My last child turned 18 on December 1st.
The days leading up to her celebration threw me into moments of nostalgia and memory, memories that I theatrically regaled her with every afternoon that I picked her up. Right up to the day before her big day and she stopped me when I was going to tell her, yet again, about the day of her birth.
"Mama, can you save that one for tomorrow?"
At first I was taken aback.
It is my one and only time of year for all my children to tell the story of how they came to enter the world on the day they entered.
But this one wanted me to save it.
As I drove to the store for an item for her weekend gathering of friends, I thought about what she was and was not saying.
Maybe she wanted me to cherish it more, to really ponder what happened over the past eighteen years.
Maybe she was tired of hearing about it, complete with tales of her almost exact-to-the-minute gender-unknown birthday twin born next door at the same hospital by the same doctor.
Maybe it was time for me to recognize something.
It was her dawning on a new identity, that of newly minted adult (well, in Western America, but in this Afrodiasporan America, she is still in our home, on our dime, and therefore, an emerging adult until she hits twenty-one like her big sister, but I digress...) and she wanted me to put on a new identity as well, that as mom of all adult children.
She was telling me not only did I understand the assignment, but that I completed it.
I've reached that time when I was a much younger mom in my twenties, long before social media and computers made things move much faster, when eighteen seemed forever. I thought I would never be finished with rising at 5am to get me and two sons ready for the 6am bus to the train to get them dropped off at daycare to turn around and take the train to my job that I had to be at by 8:30am, so thoroughly exhausted before I even plucked the keyboard. I thought the job of raising kids would never end.
My life took many twists and turns from the days of being a young, twenty-something divorced professional in a Midwestern big city without family and two souls I had to be responsible for.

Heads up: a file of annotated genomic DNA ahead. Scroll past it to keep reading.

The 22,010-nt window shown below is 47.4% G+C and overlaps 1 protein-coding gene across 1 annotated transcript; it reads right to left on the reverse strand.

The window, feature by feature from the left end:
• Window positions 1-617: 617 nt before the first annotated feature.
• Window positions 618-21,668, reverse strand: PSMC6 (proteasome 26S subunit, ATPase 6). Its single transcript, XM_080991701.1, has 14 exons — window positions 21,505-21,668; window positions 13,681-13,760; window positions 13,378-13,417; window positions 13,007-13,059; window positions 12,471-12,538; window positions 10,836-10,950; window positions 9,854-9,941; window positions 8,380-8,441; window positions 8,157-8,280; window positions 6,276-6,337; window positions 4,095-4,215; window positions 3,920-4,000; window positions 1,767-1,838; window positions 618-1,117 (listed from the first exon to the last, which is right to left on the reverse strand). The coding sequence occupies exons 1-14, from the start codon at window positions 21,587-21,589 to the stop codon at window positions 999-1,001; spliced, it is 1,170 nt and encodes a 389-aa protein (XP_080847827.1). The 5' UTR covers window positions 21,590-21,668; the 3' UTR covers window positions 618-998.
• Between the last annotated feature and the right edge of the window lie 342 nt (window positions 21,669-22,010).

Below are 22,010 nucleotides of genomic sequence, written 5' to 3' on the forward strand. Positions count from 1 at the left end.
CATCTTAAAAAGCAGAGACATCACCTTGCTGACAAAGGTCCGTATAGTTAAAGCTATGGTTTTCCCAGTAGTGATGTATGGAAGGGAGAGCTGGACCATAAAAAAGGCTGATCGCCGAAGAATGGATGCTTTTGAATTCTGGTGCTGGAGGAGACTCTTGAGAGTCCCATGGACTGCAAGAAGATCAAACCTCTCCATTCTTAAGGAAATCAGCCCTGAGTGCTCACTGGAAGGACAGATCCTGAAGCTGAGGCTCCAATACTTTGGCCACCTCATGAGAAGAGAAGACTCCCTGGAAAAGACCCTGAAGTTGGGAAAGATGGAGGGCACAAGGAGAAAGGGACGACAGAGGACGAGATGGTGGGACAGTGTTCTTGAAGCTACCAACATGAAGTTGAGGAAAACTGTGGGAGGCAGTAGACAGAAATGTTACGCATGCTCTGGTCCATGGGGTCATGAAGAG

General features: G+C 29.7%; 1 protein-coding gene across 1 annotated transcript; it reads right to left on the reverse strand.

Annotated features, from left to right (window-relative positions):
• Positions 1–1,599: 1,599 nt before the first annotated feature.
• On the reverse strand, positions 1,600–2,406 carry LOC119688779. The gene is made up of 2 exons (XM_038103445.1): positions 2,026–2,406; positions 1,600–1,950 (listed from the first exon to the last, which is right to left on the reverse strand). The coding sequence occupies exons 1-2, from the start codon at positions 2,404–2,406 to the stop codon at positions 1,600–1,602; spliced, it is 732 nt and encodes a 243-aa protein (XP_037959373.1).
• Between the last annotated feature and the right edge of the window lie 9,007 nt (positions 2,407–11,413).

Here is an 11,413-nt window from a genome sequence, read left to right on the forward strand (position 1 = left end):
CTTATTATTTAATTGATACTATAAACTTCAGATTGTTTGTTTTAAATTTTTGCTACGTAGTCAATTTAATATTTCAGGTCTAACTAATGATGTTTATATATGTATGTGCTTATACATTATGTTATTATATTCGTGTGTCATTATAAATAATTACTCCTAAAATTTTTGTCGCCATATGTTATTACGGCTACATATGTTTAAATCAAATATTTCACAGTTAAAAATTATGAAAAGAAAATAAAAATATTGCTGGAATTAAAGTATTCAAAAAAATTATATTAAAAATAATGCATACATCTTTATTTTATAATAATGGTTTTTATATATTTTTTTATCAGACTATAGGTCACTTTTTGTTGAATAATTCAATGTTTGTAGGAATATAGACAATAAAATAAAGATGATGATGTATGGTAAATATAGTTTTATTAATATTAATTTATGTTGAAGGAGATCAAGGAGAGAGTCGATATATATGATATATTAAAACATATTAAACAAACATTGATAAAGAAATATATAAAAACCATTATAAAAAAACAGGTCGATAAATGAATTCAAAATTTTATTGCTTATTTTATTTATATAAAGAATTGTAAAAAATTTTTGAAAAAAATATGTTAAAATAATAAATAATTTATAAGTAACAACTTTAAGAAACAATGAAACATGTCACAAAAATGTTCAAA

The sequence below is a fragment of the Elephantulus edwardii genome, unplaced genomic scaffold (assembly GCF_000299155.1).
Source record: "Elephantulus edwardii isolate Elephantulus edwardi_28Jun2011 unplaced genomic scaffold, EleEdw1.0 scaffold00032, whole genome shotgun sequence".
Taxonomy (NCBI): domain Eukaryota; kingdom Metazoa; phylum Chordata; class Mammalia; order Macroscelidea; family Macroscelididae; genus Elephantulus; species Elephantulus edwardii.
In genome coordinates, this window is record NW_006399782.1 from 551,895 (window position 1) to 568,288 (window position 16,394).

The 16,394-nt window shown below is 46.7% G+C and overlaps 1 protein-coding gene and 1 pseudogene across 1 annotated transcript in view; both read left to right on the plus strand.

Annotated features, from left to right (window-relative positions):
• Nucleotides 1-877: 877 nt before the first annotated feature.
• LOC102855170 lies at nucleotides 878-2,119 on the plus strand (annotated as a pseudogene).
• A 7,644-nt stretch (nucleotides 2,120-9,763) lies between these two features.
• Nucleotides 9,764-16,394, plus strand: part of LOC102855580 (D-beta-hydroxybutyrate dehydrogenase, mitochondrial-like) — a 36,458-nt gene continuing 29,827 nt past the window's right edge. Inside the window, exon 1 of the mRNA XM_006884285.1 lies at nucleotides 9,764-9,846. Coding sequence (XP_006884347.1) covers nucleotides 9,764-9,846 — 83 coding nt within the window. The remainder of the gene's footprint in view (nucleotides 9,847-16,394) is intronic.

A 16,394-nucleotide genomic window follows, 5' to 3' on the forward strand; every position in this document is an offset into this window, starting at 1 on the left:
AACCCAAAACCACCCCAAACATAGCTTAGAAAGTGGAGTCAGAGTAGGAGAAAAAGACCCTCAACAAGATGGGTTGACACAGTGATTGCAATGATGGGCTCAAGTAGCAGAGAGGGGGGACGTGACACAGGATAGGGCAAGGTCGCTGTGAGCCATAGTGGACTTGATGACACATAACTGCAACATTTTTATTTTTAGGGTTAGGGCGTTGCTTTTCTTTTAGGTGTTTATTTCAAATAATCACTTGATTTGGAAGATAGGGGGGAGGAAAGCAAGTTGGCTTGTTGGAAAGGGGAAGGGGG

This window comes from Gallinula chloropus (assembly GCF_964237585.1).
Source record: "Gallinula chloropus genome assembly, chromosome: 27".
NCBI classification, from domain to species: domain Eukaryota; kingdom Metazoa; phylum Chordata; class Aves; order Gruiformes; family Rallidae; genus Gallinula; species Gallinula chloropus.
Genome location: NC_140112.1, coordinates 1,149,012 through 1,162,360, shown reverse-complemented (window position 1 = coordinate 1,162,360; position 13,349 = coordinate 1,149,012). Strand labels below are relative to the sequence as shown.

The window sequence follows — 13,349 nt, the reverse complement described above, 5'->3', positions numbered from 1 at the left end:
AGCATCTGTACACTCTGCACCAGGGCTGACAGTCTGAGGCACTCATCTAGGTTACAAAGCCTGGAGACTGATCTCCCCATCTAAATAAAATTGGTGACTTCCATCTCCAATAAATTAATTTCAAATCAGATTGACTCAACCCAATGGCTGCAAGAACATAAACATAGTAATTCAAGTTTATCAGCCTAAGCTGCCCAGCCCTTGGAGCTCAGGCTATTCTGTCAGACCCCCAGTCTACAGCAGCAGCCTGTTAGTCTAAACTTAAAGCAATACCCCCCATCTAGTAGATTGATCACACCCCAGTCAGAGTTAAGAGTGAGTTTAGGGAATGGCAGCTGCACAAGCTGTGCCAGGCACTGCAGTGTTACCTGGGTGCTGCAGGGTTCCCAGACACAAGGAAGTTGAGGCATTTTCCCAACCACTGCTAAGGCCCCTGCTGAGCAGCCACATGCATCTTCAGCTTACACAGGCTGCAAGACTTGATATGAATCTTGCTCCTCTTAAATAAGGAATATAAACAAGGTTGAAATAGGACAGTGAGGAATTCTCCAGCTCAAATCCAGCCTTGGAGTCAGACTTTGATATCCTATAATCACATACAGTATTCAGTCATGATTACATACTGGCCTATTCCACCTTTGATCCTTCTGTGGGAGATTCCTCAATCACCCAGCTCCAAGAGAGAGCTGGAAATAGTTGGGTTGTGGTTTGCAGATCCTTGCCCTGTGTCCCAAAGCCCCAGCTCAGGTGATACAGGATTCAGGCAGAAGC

When I look at my children now, I can't imagine them having to have all these grown up responsibilities and thee weight of the world on their shoulders before they were even twenty-eight.
So, in sitting in my car at the light, thinking about what my youngest, wise daughter was telling me, I smiled.
My assignment was complete.
I made it.
They made it.
My children are alive and well, thriving, I even have two grandsons.
I'm not old and not ancient and not even finished yet.
I'm just beginning.
This identity gets to shift, to nuance, to become something different.
Now, my last one is still a senior in high school, so I'm not washing my hands of her. She still needs our presence and guidance through the college acceptance process. We still pay her bills and unlike me at eighteen, she is still living at home, secure and protected. So, we are still parenting.
But parenting looks different now.
They are all equipped and she was letting me know that. Perhaps has been for a year now, every since she started driving herself to afternoon lessons and hanging out. She is not afraid of the winding Connecticut roads in this still-very-new state to us. She said she liked going to the store and running her own errands.
She felt empowered.
And that is what I wanted for each of them.
To be confident and assured and secure and empowered.
I can never guarantee for any of them that they will not encounter obstacles, the oldest two, both in their early thirties, have attested to that. But I guaranteed them that I would center their lives while I was raising and teaching and guiding them, that I would give them my all so they could be all they were imagined to be.
My youngest was subtly letting me know that she needed me but didn't need me, that she understood all the teaches and watched her older siblings. She absorbed all that was happening around her.
And she was ok.
I looked at this young woman and marveled at her.
I wanted to reach through time to hold her little hand and hear her bubbly laughter and watch that twinkle in her eye and freeze frame it so that I could hold it in my heart for a moment longer.
But she was telling me something a bit different.
She was telling me that she was ready. That I can dream a bit differently now. I can be a new me.
My youngest daughter turned eighteen on the first.
And I became the mom of adults.
Five adults are alive and thriving and well.
So I sat at the next light as she looked over at me and smiled.
It was as if she was silently congratulating me.
I completed my assignment.
And now it is my time to dream differently for the next lifetime.